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Contemporary folklore and stereotypes that we are exposed to contribute to a lack of knowledge concerning native American fishing practices. Brumbach (1986:36) noted that "popular folklore emphasizes fertilizer value of the fish but seems vague about their consumption as food." Perhaps the stereotype of the "hunter/gatherer" among anthropologists similarly attenuated a focus on fishing, as the word "fishing" is not included in the phrase "hunting/gathering." Despite this fact, in some societies, the role of fishing may have been equal to or surpassed that of hunting and/or gathering. [5]

“I like ice because it’s nature’s thermometer,” Box tells me over musk-ox pizza at a restaurant in Kangerlussuaq, the base camp for many scientific expeditions onto the Greenland ice sheets. “It’s not political. As the world heats up, ice melts. It’s very simple. It’s the kind of science that everyone can understand.” To Box, the icy island is a perfect laboratory to understand what is happening as CO2 levels rise and the planet warms up. “We are heading into uncharted terrain,” says Box. “We are creating a different climate than the Earth has ever seen before.”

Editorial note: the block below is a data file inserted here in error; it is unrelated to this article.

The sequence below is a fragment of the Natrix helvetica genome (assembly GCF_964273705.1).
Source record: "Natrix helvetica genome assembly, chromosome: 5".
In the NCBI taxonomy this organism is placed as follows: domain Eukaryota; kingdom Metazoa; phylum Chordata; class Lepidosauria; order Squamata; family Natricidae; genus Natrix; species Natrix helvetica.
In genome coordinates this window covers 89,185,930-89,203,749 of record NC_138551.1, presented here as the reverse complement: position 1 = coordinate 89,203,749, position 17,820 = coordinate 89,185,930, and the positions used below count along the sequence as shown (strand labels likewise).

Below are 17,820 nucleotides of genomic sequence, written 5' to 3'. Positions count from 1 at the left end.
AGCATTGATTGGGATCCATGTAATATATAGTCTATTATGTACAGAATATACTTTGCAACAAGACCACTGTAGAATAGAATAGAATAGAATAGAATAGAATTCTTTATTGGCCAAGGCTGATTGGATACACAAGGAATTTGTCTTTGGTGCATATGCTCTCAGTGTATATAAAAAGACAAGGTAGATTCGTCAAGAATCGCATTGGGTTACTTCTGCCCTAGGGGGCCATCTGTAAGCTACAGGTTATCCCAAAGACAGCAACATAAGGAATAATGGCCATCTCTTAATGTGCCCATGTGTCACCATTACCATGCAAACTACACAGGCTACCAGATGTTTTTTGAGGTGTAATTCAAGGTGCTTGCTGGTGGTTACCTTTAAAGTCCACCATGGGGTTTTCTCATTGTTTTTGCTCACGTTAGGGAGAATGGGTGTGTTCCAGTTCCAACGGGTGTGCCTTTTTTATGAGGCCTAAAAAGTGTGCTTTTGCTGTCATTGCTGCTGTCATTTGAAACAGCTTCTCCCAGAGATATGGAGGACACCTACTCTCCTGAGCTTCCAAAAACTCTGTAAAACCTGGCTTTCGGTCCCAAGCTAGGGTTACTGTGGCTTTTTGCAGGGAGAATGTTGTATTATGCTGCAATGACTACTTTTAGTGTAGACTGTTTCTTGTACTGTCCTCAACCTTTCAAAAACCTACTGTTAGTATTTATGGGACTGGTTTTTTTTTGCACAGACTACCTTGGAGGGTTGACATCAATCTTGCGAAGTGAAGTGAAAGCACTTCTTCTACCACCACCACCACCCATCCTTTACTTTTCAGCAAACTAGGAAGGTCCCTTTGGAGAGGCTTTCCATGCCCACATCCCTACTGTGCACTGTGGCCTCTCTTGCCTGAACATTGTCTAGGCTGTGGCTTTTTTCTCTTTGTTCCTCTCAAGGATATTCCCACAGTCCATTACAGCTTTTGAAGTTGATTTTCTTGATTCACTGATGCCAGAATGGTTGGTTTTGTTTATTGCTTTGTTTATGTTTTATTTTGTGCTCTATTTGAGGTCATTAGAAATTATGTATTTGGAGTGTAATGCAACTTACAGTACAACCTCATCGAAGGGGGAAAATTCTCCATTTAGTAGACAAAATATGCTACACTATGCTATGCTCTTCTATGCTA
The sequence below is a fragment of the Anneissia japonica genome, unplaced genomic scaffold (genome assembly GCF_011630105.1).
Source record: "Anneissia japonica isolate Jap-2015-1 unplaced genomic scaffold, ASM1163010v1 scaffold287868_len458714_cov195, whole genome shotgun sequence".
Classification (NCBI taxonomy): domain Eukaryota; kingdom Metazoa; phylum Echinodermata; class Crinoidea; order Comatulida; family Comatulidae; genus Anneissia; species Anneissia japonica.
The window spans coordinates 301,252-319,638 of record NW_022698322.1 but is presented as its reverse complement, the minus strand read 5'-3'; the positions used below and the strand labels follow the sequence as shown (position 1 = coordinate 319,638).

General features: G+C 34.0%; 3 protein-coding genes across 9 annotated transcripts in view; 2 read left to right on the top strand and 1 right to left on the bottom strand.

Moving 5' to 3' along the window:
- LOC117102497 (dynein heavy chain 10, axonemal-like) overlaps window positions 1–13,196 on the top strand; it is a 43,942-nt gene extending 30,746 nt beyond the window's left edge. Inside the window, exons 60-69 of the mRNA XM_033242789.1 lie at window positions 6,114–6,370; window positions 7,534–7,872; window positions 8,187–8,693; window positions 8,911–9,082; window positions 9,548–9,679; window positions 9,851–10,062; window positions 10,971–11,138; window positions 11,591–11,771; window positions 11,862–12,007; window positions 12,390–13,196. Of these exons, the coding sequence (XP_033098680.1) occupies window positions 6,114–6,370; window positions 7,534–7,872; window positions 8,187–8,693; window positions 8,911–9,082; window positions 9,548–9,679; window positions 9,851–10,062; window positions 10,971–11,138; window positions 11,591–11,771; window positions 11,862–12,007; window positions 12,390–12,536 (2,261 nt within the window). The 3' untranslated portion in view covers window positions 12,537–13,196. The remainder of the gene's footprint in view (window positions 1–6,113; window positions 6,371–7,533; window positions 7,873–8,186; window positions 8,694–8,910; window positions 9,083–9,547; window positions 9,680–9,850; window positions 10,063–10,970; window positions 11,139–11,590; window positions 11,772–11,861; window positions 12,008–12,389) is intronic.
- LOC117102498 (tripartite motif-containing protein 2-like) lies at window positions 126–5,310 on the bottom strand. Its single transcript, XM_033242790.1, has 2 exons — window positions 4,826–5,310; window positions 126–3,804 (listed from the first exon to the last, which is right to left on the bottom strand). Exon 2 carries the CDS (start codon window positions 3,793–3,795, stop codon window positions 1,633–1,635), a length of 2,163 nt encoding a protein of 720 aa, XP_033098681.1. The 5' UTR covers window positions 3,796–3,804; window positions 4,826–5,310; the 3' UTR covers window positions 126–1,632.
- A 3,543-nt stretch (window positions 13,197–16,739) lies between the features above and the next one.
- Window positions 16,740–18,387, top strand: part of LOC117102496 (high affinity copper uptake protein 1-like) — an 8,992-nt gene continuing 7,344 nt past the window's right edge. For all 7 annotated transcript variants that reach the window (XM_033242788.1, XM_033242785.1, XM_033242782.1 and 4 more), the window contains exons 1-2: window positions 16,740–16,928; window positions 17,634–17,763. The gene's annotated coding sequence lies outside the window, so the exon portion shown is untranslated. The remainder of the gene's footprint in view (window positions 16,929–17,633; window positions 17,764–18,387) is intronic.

Feature box in thesis

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